Bruno Lacey: I know there’s been a lot of talk and imagination around green cities and vertical farms. I’ve met the guys at Growing Underground which is the micro-greens in a bomb shelter in Clapham.

That’s a really interesting thing, they claim it's carbon neutral, it’s using disused urban space under lights with hydroponics and they supply herbs and salads to London restaurants. There are a lot of really innovative practices going on.

When you look at places like Detroit right now, some of the most amazing practices are going on.  Detroit is the opposite of London, the land has no value. What happens is that people are just creating the most amazing community farms and feeding themselves, because there are no jobs and there's very little civic structure. 

It’s an incredible exercise in what was once the centre of the industrial world in the 20th century and is now the avant-garde of new forms of community organization and food growing.  The difference is that in London, property is £1000 per square foot or something like that? That makes it extremely difficult to have significant gardens and increasingly I’m getting a feeling of people just wanting what I call ‘mow and blow’ – low maintenance simple stuff that doesn’t require much thinking about. Which is a shame and I think that will change.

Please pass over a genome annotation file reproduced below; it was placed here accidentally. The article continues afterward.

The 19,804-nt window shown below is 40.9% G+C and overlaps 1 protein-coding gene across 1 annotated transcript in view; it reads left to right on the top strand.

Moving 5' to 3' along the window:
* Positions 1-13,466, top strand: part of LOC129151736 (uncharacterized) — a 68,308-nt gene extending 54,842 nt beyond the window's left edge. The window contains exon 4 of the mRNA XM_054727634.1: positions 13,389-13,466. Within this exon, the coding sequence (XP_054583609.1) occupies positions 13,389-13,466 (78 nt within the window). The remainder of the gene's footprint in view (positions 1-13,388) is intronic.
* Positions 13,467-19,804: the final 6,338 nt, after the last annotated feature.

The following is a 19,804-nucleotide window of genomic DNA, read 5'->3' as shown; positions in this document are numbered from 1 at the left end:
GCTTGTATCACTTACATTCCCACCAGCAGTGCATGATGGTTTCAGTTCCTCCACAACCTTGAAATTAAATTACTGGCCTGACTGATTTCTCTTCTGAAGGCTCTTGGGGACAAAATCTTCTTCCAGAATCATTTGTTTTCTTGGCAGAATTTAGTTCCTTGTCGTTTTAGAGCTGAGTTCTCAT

I caught very interesting thoughts on Four Thought on Radio Four by an architect who created the Save the London Skyline campaign. There’s a real fear that we are losing what has made London so special over the past 10-15, 150 years and it does feel like there’s a bit of struggle going on. I think places like Pop Brixton are aware that a struggle is happening – where you’ve got a council, a landowner with squeezed budgets and the need to provide services to people and therefore the need to maximize revenues and that’s understandable.

But in the process they are sacrificing – and damaging in some cases – the very things that would provide that community resource.  We need to keep on experimenting, trying new things and looking at new ways of partnering, not relying on the state and not necessarily looking for traditional American philanthropic model. Looking at what’s been called the Fourth Sector where you have a combination of the state, community and private investment to develop new, financially sustainable, environmentally sustainable, socially sustainable models. Hopefully places like Pop Brixton and A New House for London will be examples of that.

In terms of urban gardens or architectural planting, what kinds of plants do you think are overexposed, or overused, what kind of plants and planting would you like to see more of?

Bruno Lacey: I think green roofs are good thing and I think there’s a lot of space for innovation there which isn’t necessarily being used, because again budgets are tight.